The current handling capacity of major ports in the country is around 350 million tonnes. This has been achieved through the construction of a new port at Ennore and a mechanized coal handling facility at Paradip. These facilities entailed an investmentof US$ 394 million.
100 % foreign investment has been permitted for construction and maintenance of ports and harbours and in projects providing support services to water transport.
The government is offering various fiscal incentives to private investors including a 10 year tax holiday in port development, operation and maintenance.

India ranks among the top ten countries in the world in terms of its telecommunications network, and is one of the most deregulated telecom markets in the world. At the end of 2005 India had 48.93 million fixed telephone connections, growing at 9 % in 2005 and 75.92 million cellular phone connections, growing at 58 percent in 2005!

The telecom network in the country comprises over 35,000 exchanges with a switching capacity of over 47 million, 427 digital trunk automatic exchanges and over 326,271 route km of optic fibre network.

The government has significantly relaxed foreign investment norms in this sector. Foreign equity participation of up to 100% is permitted for ISPs and manufacturers of telecom equipment, while 74% is permitted in Internet services and up to 49% in telecom services. . Private investments, both foreign and domestic, have been in excess of US$ 2.4 billion. Other initiatives pushing growth in the sector include:
  • Introduction of Internet telephony.
  • Reduction of over 60% in the tariff for National Long Distance Telephony to push volumes.
  • Facilitating growth of Public Calling Booths that continue to mushroom across the country, increasing access and boosting employment.

    India is the sixth largest power generator in the world. Economic reforms are being increasingly introduced at the State level in the power sector which is evolving rapidly from focusing on power generation to providing a strong impetus to distribution and transmission.

    With grants for 57 private sector projects totalling up to 30, 000 MW, introduction of an independent central regulatory authority and foreign investment opportunities totalling nearly US$ 73 billion, the power sector will continue to be a thrust area for reforms.
  • Major investors include CMS Energy, Unocal, Woodside Petroleum, Siemens, ABB, AES Transpower, Powergen, CLp, PSEG, Tractabel.
  • 18,000 MW of new generation capacity and 35,000 ckm of H.T. transmission lines have been added.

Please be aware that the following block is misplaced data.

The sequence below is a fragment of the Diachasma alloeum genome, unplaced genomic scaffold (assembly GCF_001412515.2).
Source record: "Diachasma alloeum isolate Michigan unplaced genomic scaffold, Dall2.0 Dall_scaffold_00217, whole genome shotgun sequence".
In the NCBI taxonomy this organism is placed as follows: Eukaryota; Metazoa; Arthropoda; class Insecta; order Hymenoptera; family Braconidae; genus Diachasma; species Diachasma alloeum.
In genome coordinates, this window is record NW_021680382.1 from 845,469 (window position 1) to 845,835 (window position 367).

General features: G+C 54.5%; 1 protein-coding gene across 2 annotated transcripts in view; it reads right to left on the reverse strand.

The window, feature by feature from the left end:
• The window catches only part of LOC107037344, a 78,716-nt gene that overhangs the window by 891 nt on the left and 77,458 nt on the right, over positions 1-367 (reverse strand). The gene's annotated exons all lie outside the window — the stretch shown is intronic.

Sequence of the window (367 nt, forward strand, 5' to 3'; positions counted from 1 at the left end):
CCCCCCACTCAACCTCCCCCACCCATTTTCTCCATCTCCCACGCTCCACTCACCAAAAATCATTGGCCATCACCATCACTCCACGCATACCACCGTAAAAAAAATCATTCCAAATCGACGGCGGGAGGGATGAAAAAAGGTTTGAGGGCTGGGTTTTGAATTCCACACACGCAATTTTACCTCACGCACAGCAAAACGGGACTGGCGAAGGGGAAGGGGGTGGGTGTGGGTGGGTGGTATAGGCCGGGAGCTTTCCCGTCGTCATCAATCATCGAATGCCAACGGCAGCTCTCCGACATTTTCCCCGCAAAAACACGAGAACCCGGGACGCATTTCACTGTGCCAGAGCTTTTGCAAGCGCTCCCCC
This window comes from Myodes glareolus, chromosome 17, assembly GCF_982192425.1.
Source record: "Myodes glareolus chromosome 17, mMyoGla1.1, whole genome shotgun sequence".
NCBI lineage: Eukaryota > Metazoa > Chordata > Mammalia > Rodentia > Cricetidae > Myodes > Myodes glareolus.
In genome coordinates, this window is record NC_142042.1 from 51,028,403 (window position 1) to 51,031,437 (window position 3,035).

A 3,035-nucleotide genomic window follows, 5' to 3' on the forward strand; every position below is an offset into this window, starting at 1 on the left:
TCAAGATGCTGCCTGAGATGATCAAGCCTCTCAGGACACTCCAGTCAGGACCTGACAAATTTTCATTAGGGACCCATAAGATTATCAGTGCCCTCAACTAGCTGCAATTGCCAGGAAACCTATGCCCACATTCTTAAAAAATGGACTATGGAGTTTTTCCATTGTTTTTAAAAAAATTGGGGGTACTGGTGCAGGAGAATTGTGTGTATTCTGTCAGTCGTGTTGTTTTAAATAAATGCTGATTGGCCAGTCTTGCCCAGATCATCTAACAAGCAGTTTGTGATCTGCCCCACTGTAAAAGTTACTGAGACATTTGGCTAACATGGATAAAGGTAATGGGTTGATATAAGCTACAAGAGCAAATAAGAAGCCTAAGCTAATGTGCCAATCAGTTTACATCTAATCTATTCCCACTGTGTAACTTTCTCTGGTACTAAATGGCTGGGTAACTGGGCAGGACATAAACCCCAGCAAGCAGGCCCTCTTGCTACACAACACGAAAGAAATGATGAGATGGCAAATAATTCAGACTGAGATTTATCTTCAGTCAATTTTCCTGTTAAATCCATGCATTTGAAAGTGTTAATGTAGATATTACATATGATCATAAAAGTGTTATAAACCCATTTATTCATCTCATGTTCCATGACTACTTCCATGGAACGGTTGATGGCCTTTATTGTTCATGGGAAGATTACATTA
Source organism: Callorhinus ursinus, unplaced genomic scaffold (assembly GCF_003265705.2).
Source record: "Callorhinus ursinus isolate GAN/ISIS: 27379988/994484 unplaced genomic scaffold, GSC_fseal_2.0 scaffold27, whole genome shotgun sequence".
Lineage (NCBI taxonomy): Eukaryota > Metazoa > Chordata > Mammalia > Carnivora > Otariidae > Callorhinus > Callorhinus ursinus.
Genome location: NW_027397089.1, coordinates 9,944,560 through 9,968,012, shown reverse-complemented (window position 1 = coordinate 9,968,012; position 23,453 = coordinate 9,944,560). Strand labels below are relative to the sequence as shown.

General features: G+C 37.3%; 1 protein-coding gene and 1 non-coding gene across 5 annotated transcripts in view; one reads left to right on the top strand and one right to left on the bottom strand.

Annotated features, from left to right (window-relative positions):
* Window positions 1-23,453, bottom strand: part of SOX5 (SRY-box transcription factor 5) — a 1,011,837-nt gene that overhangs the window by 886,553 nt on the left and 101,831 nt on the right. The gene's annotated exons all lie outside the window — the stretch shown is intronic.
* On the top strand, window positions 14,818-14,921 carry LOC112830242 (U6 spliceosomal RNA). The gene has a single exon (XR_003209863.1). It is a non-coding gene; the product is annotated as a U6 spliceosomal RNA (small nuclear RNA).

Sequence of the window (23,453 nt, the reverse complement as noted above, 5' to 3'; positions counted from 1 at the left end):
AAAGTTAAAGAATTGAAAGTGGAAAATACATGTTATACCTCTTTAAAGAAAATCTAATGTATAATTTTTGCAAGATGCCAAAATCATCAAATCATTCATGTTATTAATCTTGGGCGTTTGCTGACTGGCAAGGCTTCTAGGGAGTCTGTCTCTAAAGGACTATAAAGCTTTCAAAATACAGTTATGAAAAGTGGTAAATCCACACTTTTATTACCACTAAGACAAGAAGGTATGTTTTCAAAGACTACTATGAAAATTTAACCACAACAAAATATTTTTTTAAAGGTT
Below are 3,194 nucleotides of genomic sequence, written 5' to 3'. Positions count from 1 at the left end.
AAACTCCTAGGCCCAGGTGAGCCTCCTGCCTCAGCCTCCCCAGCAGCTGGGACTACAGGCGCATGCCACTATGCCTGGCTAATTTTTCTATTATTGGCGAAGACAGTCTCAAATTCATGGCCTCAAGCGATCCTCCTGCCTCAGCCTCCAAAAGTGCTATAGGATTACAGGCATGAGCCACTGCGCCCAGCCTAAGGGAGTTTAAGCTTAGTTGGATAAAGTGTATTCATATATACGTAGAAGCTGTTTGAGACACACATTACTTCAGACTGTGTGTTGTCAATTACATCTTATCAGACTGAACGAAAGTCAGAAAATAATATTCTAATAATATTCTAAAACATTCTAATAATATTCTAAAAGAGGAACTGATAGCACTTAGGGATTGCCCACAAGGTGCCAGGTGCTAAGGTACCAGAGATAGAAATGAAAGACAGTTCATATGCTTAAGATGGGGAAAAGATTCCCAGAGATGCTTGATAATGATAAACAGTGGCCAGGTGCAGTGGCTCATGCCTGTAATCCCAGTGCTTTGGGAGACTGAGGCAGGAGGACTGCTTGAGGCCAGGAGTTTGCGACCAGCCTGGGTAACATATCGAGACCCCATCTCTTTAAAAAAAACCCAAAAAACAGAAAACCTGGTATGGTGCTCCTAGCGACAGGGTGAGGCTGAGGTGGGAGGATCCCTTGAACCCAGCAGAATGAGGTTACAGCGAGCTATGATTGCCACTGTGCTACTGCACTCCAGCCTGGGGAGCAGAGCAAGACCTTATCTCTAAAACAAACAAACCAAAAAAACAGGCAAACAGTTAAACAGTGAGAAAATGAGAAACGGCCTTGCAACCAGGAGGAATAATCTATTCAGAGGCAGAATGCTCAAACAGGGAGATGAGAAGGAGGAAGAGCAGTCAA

• Over 3712 MW of power generating capacity using renewable energy sources has been installed.

  • Competitiveness in Manufacturing
    India has a two-fold advantage that has been increasing its competitiveness in manufacturing - availability of quality talent and low costs.
  • A McKinsey study quotes from the IMD World Competitiveness Yearbook 2001 that India has the highest availability of qualified engineers.
  • The same study says that compensation for manufacturing workers is US$ 0.6 per hour in India compared to over US$ 20 per hour in countries like Germany and Japan and even lower than in Brazil, Mexico and the Czech Republic.

  • The Automobiles & Auto Ancillary and Pharmaceuticals sectors are at the forefront of this new wave of manufacturing competitiveness.

    Global auto companies have begun to use India as a sourcing base for fully built vehicles.
  • Hyundai has nominated India as the global sourcing base for its small cars.
  • Ford exports more cars from India than it sells in the domestic market; and exports components to China from its India facility.
  • Auto Policy announced by the government in 2002 has opened the automobile sector to 100% FDI and removed the minimum c?pital investment norm for fresh entrants.
  • Total auto ancillary exports have risen from US$ 330 million in 1997-98 to an estimated US$ 800 million in 2003.
  • The sector has grown by 20% annually over the past half-decade as Toyota, Delphi, Visteon and others have set up operations.

    Growth over the last five years has been more than 20%, twice the world rate; India's pharma exports stood at US$ 2.5 billion in 2002-2003.

    The Indian pharma industry has the highest number of plants approved by the FDA outside the USA. It also has the largest number of DMFs filed which gives it access to the high growth generic bulk drugs market in the USA.
  • Generic drug manufacturing will be the main growth driver in the future -the world market is expected to exceed US$ 55 billion by 2005. India is gearing itself to capture a large portion of this market, leveraging its inherent skills in technology, R&D facilities and trained human capital.
  • In accordance with WTO stipulations, India will grant product patent recognition to all New Chemical Entities from 2005.
  • To facilitate the sector's growth, the government announced exemptions from import licences to foreign pharmaceutical units setting up their manufacturing units in Special Economic Zones.

  • Emerging Knowledge Leader
    Well developed technical and tertiary education infrastructure, a large English speaking work force and a strong demographic advantage places India in a unique position to leverage opportunities in a knowledge driven economy.